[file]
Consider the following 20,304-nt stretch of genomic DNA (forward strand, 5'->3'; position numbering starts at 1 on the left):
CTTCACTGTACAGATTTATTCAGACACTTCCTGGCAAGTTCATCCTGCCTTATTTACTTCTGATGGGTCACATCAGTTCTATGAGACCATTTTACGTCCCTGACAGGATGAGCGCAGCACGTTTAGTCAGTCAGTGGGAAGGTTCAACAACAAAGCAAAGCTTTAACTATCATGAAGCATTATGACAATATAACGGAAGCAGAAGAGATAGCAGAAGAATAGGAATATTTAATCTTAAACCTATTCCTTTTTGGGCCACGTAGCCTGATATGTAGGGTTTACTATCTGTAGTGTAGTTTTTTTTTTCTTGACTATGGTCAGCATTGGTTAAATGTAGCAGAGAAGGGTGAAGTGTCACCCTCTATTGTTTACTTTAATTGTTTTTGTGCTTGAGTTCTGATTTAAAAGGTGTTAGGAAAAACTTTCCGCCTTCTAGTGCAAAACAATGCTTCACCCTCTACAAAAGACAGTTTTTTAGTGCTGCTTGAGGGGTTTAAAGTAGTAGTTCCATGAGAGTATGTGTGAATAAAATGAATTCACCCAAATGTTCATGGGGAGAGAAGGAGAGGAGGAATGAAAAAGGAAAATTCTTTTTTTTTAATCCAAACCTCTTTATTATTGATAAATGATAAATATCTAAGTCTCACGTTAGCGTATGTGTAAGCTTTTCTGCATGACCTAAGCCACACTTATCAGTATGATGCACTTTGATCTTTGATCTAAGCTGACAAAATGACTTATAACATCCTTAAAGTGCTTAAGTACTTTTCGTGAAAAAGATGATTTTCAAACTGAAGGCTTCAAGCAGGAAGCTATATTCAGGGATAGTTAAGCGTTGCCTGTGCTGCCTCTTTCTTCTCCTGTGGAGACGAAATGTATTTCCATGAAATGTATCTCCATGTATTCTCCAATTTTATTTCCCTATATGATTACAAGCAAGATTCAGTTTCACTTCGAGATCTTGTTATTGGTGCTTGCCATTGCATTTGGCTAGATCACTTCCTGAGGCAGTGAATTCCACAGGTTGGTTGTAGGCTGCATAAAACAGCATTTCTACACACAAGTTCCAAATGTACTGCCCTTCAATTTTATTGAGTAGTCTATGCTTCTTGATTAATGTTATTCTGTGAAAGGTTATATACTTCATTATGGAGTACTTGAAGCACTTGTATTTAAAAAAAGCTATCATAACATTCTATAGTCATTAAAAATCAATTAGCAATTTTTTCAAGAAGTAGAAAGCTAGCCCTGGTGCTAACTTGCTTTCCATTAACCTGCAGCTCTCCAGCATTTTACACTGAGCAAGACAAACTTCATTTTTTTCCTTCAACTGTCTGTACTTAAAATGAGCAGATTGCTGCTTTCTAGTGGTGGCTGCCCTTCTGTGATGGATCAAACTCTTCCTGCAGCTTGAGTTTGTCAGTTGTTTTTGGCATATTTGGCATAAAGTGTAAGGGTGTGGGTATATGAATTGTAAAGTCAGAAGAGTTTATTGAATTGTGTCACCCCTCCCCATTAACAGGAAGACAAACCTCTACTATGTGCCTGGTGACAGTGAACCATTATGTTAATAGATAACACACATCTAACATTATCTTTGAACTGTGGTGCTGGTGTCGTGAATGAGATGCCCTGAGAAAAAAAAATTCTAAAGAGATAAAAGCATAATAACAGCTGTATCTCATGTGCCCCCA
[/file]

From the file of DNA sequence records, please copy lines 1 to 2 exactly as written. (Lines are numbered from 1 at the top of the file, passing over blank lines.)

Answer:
Consider the following 20,304-nt stretch of genomic DNA (forward strand, 5'->3'; position numbering starts at 1 on the left):
CTTCACTGTACAGATTTATTCAGACACTTCCTGGCAAGTTCATCCTGCCTTATTTACTTCTGATGGGTCACATCAGTTCTATGAGACCATTTTACGTCCCTGACAGGATGAGCGCAGCACGTTTAGTCAGTCAGTGGGAAGGTTCAACAACAAAGCAAAGCTTTAACTATCATGAAGCATTATGACAATATAACGGAAGCAGAAGAGATAGCAGAAGAATAGGAATATTTAATCTTAAACCTATTCCTTTTTGGGCCACGTAGCCTGATATGTAGGGTTTACTATCTGTAGTGTAGTTTTTTTTTTCTTGACTATGGTCAGCATTGGTTAAATGTAGCAGAGAAGGGTGAAGTGTCACCCTCTATTGTTTACTTTAATTGTTTTTGTGCTTGAGTTCTGATTTAAAAGGTGTTAGGAAAAACTTTCCGCCTTCTAGTGCAAAACAATGCTTCACCCTCTACAAAAGACAGTTTTTTAGTGCTGCTTGAGGGGTTTAAAGTAGTAGTTCCATGAGAGTATGTGTGAATAAAATGAATTCACCCAAATGTTCATGGGGAGAGAAGGAGAGGAGGAATGAAAAAGGAAAATTCTTTTTTTTTAATCCAAACCTCTTTATTATTGATAAATGATAAATATCTAAGTCTCACGTTAGCGTATGTGTAAGCTTTTCTGCATGACCTAAGCCACACTTATCAGTATGATGCACTTTGATCTTTGATCTAAGCTGACAAAATGACTTATAACATCCTTAAAGTGCTTAAGTACTTTTCGTGAAAAAGATGATTTTCAAACTGAAGGCTTCAAGCAGGAAGCTATATTCAGGGATAGTTAAGCGTTGCCTGTGCTGCCTCTTTCTTCTCCTGTGGAGACGAAATGTATTTCCATGAAATGTATCTCCATGTATTCTCCAATTTTATTTCCCTATATGATTACAAGCAAGATTCAGTTTCACTTCGAGATCTTGTTATTGGTGCTTGCCATTGCATTTGGCTAGATCACTTCCTGAGGCAGTGAATTCCACAGGTTGGTTGTAGGCTGCATAAAACAGCATTTCTACACACAAGTTCCAAATGTACTGCCCTTCAATTTTATTGAGTAGTCTATGCTTCTTGATTAATGTTATTCTGTGAAAGGTTATATACTTCATTATGGAGTACTTGAAGCACTTGTATTTAAAAAAAGCTATCATAACATTCTATAGTCATTAAAAATCAATTAGCAATTTTTTCAAGAAGTAGAAAGCTAGCCCTGGTGCTAACTTGCTTTCCATTAACCTGCAGCTCTCCAGCATTTTACACTGAGCAAGACAAACTTCATTTTTTTCCTTCAACTGTCTGTACTTAAAATGAGCAGATTGCTGCTTTCTAGTGGTGGCTGCCCTTCTGTGATGGATCAAACTCTTCCTGCAGCTTGAGTTTGTCAGTTGTTTTTGGCATATTTGGCATAAAGTGTAAGGGTGTGGGTATATGAATTGTAAAGTCAGAAGAGTTTATTGAATTGTGTCACCCCTCCCCATTAACAGGAAGACAAACCTCTACTATGTGCCTGGTGACAGTGAACCATTATGTTAATAGATAACACACATCTAACATTATCTTTGAACTGTGGTGCTGGTGTCGTGAATGAGATGCCCTGAGAAAAAAAAATTCTAAAGAGATAAAAGCATAATAACAGCTGTATCTCATGTGCCCCCA